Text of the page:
Tristan Harward

Winter is over and I find it:
My herb pot, overgrown, 
Neglected for a season.
I had good reasons I suppose:
Everything was changing,
All of it more important
and the non-priorities, well.
They're just plants, and
They sort of like overwintering
In a state of natural disarray.
Call it hibernation. Stasis.
They're fine, is the point.

But it's spring now.
Rain all week has made them sit
In a pool of their own soil tea.
They probably do not enjoy this,
And I empty it. Then I notice
Brown tangles and crisp leaves—
Whole plants half-dead
Hanging by thin threads.
Thyme, rosemary, oh the sage—
The sage is in trouble. Somehow
It's grown long spindly stems
With tiny leaves. Most have fallen
Over themselves, their supports
Not able to hold up their height.
It did not plan for this.

I know what I have to do: 
Grab the trimmers.

Cutting back all the brown,
There's just more under it
And I cut that too, all the way down
To bare stems in some places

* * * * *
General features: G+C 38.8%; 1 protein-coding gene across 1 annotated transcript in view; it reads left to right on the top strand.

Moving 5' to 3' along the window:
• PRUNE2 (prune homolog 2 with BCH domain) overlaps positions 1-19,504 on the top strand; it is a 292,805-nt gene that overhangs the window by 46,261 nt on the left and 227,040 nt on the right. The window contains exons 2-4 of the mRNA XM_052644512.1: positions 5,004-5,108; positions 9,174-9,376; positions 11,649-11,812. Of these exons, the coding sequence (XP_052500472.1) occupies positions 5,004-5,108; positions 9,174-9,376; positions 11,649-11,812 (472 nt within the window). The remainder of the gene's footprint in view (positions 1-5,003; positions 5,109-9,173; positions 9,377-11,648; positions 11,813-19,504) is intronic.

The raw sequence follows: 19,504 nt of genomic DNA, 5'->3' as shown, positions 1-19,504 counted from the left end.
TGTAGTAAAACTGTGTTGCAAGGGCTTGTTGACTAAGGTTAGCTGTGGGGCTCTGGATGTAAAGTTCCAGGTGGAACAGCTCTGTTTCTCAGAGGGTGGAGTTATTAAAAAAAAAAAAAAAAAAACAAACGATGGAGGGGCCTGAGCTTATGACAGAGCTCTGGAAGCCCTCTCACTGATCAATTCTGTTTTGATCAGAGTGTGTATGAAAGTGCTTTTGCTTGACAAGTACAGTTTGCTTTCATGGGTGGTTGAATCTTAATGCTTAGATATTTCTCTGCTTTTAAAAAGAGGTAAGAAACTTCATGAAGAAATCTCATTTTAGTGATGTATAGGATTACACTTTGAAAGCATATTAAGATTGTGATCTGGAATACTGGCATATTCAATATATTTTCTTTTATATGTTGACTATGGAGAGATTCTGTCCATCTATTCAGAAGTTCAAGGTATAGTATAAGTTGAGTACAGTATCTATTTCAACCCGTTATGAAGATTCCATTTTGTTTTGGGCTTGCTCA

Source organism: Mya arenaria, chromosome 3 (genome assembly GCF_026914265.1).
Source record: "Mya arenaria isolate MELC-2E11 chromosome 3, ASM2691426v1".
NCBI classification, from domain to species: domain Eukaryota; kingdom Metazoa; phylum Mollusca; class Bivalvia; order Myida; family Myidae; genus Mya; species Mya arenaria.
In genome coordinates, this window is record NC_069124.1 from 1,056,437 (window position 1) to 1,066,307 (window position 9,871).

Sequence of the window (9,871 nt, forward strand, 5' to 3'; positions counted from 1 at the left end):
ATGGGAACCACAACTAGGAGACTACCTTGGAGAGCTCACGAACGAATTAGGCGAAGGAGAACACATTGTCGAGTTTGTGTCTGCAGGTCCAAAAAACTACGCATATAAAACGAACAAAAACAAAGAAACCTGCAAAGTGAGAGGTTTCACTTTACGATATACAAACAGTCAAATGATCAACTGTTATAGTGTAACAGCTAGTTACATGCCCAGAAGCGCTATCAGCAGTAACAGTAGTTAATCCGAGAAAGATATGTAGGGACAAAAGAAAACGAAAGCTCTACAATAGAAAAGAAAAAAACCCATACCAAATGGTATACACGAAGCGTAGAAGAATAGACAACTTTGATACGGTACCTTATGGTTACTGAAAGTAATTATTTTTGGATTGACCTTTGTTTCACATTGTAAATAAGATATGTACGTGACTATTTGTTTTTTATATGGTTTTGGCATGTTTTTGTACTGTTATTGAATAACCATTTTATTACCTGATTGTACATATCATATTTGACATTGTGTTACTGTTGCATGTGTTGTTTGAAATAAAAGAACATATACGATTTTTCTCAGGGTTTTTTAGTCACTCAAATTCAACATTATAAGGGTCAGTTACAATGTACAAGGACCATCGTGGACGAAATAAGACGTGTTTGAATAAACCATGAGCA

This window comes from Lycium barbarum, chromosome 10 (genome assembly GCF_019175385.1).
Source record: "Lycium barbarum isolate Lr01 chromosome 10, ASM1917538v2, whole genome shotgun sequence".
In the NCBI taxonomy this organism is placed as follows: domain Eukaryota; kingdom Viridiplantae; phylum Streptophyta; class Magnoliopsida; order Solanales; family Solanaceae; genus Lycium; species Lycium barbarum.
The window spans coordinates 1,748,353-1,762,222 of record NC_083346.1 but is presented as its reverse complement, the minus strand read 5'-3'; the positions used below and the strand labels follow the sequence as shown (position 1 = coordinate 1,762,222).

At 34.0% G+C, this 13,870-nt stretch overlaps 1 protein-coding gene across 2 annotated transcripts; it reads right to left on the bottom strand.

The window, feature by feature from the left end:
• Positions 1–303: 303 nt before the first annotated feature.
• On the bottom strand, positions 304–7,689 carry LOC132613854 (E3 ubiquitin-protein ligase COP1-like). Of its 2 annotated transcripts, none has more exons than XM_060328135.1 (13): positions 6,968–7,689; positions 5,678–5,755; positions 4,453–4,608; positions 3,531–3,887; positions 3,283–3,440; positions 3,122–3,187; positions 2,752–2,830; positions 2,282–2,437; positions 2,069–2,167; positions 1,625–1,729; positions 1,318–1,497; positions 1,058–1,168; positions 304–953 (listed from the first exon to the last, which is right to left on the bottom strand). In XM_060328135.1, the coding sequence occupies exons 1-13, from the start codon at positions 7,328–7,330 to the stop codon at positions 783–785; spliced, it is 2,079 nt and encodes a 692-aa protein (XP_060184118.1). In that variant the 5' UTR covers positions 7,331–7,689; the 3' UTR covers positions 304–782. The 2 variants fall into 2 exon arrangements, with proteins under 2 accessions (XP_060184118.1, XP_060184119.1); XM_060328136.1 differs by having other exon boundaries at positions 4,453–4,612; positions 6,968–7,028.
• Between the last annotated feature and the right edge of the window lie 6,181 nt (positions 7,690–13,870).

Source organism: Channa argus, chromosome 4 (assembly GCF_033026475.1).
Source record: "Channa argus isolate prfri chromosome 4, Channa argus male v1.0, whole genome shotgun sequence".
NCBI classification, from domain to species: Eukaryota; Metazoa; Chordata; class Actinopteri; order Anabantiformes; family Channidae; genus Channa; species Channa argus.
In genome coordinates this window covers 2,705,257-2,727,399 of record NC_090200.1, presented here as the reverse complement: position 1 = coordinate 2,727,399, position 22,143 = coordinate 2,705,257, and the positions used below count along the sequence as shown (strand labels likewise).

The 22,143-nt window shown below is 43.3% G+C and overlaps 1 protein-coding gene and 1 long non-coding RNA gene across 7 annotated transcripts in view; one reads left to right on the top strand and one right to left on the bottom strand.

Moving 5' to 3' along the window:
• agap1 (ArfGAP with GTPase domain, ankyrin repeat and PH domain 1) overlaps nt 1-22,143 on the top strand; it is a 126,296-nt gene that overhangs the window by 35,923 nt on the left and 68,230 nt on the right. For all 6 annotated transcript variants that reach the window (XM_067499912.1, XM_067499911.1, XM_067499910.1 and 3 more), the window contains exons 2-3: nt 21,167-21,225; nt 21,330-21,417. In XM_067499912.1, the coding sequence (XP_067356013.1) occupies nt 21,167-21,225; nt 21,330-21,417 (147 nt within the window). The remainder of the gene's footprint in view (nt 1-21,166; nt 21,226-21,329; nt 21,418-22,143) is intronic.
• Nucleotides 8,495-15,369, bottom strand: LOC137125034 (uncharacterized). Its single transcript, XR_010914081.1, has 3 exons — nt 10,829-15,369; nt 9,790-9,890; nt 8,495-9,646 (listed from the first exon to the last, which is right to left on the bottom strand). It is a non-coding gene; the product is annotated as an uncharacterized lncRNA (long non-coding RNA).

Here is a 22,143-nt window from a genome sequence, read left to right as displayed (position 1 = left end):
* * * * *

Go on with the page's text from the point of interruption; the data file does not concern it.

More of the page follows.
And in the worst cases there's just
A stump of a plant left.
I make mistakes: perfectly fine stems
Cut in by accident. Damn.
But it's done, and you can't go back.
It doesn't work that way.

Funny thing: I've done this before.
I know, by cutting out the shit,
The good has a chance to grow in—
Fuller, healthier, with air and light.
I'm not even scared: it's predictable.
This works every time.
I just keep going, cutting, trimming,
Pulling out the dried up detritus and
Grooming what's left.

When I know I'm done (and I know),
Everything looks smaller,
And somehow larger and fuller.
An unkempt uncertainty
Replaced by condensed possibility.

It's easy to imagine what will happen:
The next two months of spring sun
Will do to these plants what it does
To all the plants of New England:
Set them free in a desperate rush
To grow and live while they can
Before the next winter descends.

Life is more resilient than you think.
April 27th, 2017